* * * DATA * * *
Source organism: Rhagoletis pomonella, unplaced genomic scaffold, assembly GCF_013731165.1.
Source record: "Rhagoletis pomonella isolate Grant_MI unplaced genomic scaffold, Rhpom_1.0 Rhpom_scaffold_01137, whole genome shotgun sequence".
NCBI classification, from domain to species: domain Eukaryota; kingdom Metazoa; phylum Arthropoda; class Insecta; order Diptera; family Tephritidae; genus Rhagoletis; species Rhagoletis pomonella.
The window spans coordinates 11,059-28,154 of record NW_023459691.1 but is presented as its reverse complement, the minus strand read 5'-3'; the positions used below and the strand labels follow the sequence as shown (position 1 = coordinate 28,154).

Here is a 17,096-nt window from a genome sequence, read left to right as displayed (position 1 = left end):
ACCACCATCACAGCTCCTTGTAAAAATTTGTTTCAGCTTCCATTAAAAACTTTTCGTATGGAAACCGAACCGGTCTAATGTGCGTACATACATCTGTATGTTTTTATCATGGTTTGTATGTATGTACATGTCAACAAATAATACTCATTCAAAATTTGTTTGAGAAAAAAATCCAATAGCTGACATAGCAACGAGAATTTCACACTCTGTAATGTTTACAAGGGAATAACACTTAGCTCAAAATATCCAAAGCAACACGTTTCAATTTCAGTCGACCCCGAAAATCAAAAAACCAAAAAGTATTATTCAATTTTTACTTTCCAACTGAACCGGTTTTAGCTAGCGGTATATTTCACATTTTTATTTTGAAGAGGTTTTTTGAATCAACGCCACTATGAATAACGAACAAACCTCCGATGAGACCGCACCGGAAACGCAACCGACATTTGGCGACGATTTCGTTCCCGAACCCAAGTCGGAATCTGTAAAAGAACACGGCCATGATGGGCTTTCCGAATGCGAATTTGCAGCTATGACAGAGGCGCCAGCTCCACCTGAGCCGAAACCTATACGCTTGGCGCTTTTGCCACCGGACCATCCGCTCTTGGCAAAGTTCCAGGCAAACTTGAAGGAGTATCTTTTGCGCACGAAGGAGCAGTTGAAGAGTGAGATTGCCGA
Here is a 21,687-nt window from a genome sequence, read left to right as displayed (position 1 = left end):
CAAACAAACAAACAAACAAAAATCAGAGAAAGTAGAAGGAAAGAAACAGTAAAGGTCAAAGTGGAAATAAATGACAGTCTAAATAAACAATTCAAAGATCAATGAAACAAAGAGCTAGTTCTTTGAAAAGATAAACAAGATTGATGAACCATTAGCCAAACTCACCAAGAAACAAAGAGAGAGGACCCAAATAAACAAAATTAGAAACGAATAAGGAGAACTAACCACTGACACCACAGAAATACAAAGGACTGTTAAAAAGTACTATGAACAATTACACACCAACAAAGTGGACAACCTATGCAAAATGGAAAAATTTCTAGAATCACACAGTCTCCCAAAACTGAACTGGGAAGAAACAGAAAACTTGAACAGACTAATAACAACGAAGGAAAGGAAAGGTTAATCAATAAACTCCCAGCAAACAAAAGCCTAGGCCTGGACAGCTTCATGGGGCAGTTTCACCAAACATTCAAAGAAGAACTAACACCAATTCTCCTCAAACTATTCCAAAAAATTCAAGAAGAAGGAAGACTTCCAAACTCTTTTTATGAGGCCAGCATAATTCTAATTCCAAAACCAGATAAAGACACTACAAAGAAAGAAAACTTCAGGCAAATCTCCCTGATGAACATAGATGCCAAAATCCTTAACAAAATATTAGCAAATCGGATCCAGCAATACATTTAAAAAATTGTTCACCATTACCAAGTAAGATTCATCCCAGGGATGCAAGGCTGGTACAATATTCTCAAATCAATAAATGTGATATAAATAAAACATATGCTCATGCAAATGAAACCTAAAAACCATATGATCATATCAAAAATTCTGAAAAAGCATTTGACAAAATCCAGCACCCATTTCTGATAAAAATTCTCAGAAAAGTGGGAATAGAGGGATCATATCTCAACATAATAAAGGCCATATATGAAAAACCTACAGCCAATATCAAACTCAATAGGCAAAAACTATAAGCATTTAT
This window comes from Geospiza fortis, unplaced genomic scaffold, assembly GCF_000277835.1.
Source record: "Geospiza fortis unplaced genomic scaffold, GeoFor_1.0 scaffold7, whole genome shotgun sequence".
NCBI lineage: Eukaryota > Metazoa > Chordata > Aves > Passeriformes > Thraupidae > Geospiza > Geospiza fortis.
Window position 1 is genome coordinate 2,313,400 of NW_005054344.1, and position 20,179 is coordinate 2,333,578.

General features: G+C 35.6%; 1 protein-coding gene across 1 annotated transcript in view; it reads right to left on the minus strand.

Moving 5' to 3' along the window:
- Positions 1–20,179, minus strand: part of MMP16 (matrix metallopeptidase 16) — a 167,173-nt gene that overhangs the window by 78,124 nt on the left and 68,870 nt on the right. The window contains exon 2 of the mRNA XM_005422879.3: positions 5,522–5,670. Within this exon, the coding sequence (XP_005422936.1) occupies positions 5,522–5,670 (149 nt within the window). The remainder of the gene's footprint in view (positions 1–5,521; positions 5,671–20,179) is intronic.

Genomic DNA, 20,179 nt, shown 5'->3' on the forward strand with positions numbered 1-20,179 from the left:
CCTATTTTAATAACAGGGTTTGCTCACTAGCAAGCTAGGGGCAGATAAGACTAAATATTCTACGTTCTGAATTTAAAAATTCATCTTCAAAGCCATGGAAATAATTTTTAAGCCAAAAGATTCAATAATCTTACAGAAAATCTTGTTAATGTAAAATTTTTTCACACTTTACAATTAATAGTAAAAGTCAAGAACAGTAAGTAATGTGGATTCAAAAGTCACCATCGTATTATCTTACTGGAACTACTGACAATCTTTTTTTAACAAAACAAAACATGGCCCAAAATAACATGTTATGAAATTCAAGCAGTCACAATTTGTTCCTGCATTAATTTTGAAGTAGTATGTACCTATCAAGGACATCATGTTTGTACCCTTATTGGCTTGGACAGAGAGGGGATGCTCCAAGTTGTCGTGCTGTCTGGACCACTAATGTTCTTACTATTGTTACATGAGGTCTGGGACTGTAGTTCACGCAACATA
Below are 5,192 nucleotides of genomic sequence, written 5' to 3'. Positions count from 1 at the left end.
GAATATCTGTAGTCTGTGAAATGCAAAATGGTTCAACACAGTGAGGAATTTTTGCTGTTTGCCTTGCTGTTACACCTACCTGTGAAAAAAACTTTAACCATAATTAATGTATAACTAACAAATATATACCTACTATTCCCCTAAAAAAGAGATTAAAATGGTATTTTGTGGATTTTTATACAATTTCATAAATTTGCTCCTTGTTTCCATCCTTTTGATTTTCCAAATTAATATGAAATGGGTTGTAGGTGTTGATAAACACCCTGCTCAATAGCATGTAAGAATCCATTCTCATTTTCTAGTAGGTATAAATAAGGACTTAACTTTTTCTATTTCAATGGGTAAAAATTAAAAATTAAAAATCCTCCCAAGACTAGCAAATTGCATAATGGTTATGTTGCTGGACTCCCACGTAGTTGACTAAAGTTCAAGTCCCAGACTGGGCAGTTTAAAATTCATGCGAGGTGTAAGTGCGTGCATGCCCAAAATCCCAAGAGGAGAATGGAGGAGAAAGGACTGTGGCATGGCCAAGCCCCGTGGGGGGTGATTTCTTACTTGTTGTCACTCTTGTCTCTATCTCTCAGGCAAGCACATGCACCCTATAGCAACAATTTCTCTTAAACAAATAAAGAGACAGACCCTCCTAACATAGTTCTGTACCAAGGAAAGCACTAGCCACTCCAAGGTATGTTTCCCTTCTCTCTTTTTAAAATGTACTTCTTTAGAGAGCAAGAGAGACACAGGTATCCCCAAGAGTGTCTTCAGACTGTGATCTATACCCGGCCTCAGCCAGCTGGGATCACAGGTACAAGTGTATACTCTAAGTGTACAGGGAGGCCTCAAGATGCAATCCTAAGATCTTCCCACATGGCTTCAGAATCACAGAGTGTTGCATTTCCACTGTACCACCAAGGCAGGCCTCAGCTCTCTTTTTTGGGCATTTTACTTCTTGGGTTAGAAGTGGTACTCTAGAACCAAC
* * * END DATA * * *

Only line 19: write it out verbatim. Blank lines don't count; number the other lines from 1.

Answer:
GAATATCTGTAGTCTGTGAAATGCAAAATGGTTCAACACAGTGAGGAATTTTTGCTGTTTGCCTTGCTGTTACACCTACCTGTGAAAAAAACTTTAACCATAATTAATGTATAACTAACAAATATATACCTACTATTCCCCTAAAAAAGAGATTAAAATGGTATTTTGTGGATTTTTATACAATTTCATAAATTTGCTCCTTGTTTCCATCCTTTTGATTTTCCAAATTAATATGAAATGGGTTGTAGGTGTTGATAAACACCCTGCTCAATAGCATGTAAGAATCCATTCTCATTTTCTAGTAGGTATAAATAAGGACTTAACTTTTTCTATTTCAATGGGTAAAAATTAAAAATTAAAAATCCTCCCAAGACTAGCAAATTGCATAATGGTTATGTTGCTGGACTCCCACGTAGTTGACTAAAGTTCAAGTCCCAGACTGGGCAGTTTAAAATTCATGCGAGGTGTAAGTGCGTGCATGCCCAAAATCCCAAGAGGAGAATGGAGGAGAAAGGACTGTGGCATGGCCAAGCCCCGTGGGGGGTGATTTCTTACTTGTTGTCACTCTTGTCTCTATCTCTCAGGCAAGCACATGCACCCTATAGCAACAATTTCTCTTAAACAAATAAAGAGACAGACCCTCCTAACATAGTTCTGTACCAAGGAAAGCACTAGCCACTCCAAGGTATGTTTCCCTTCTCTCTTTTTAAAATGTACTTCTTTAGAGAGCAAGAGAGACACAGGTATCCCCAAGAGTGTCTTCAGACTGTGATCTATACCCGGCCTCAGCCAGCTGGGATCACAGGTACAAGTGTATACTCTAAGTGTACAGGGAGGCCTCAAGATGCAATCCTAAGATCTTCCCACATGGCTTCAGAATCACAGAGTGTTGCATTTCCACTGTACCACCAAGGCAGGCCTCAGCTCTCTTTTTTGGGCATTTTACTTCTTGGGTTAGAAGTGGTACTCTAGAACCAAC